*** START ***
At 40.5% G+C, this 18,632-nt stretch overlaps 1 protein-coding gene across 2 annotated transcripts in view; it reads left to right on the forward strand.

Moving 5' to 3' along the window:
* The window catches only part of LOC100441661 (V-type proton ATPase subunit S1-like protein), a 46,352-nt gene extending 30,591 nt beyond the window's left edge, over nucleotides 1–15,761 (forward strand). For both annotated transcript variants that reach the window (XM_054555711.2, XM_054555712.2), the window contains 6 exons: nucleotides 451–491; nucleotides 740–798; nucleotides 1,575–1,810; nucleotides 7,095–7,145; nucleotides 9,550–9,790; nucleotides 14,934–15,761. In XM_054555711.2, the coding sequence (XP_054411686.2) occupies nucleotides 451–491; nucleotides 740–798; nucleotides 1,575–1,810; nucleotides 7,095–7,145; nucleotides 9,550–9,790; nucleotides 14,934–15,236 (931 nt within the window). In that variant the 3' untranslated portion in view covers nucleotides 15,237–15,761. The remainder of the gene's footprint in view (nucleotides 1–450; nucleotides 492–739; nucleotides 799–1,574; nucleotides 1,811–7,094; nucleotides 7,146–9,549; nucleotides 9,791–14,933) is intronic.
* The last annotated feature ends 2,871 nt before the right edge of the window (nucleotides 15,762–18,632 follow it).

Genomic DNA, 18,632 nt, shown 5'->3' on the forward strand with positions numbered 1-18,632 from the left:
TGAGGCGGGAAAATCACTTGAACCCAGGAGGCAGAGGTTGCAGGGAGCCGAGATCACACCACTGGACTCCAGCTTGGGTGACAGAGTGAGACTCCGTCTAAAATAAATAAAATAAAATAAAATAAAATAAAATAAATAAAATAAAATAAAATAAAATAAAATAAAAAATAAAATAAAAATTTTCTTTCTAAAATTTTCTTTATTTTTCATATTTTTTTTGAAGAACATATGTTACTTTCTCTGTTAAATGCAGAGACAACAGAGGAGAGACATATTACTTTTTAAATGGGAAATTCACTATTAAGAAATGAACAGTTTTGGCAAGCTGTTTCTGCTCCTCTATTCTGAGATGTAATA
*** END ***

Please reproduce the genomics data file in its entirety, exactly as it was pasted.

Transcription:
At 40.5% G+C, this 18,632-nt stretch overlaps 1 protein-coding gene across 2 annotated transcripts in view; it reads left to right on the forward strand.

Moving 5' to 3' along the window:
* The window catches only part of LOC100441661 (V-type proton ATPase subunit S1-like protein), a 46,352-nt gene extending 30,591 nt beyond the window's left edge, over nucleotides 1–15,761 (forward strand). For both annotated transcript variants that reach the window (XM_054555711.2, XM_054555712.2), the window contains 6 exons: nucleotides 451–491; nucleotides 740–798; nucleotides 1,575–1,810; nucleotides 7,095–7,145; nucleotides 9,550–9,790; nucleotides 14,934–15,761. In XM_054555711.2, the coding sequence (XP_054411686.2) occupies nucleotides 451–491; nucleotides 740–798; nucleotides 1,575–1,810; nucleotides 7,095–7,145; nucleotides 9,550–9,790; nucleotides 14,934–15,236 (931 nt within the window). In that variant the 3' untranslated portion in view covers nucleotides 15,237–15,761. The remainder of the gene's footprint in view (nucleotides 1–450; nucleotides 492–739; nucleotides 799–1,574; nucleotides 1,811–7,094; nucleotides 7,146–9,549; nucleotides 9,791–14,933) is intronic.
* The last annotated feature ends 2,871 nt before the right edge of the window (nucleotides 15,762–18,632 follow it).

Genomic DNA, 18,632 nt, shown 5'->3' on the forward strand with positions numbered 1-18,632 from the left:
TGAGGCGGGAAAATCACTTGAACCCAGGAGGCAGAGGTTGCAGGGAGCCGAGATCACACCACTGGACTCCAGCTTGGGTGACAGAGTGAGACTCCGTCTAAAATAAATAAAATAAAATAAAATAAAATAAAATAAATAAAATAAAATAAAATAAAATAAAATAAAAAATAAAATAAAAATTTTCTTTCTAAAATTTTCTTTATTTTTCATATTTTTTTTGAAGAACATATGTTACTTTCTCTGTTAAATGCAGAGACAACAGAGGAGAGACATATTACTTTTTAAATGGGAAATTCACTATTAAGAAATGAACAGTTTTGGCAAGCTGTTTCTGCTCCTCTATTCTGAGATGTAATA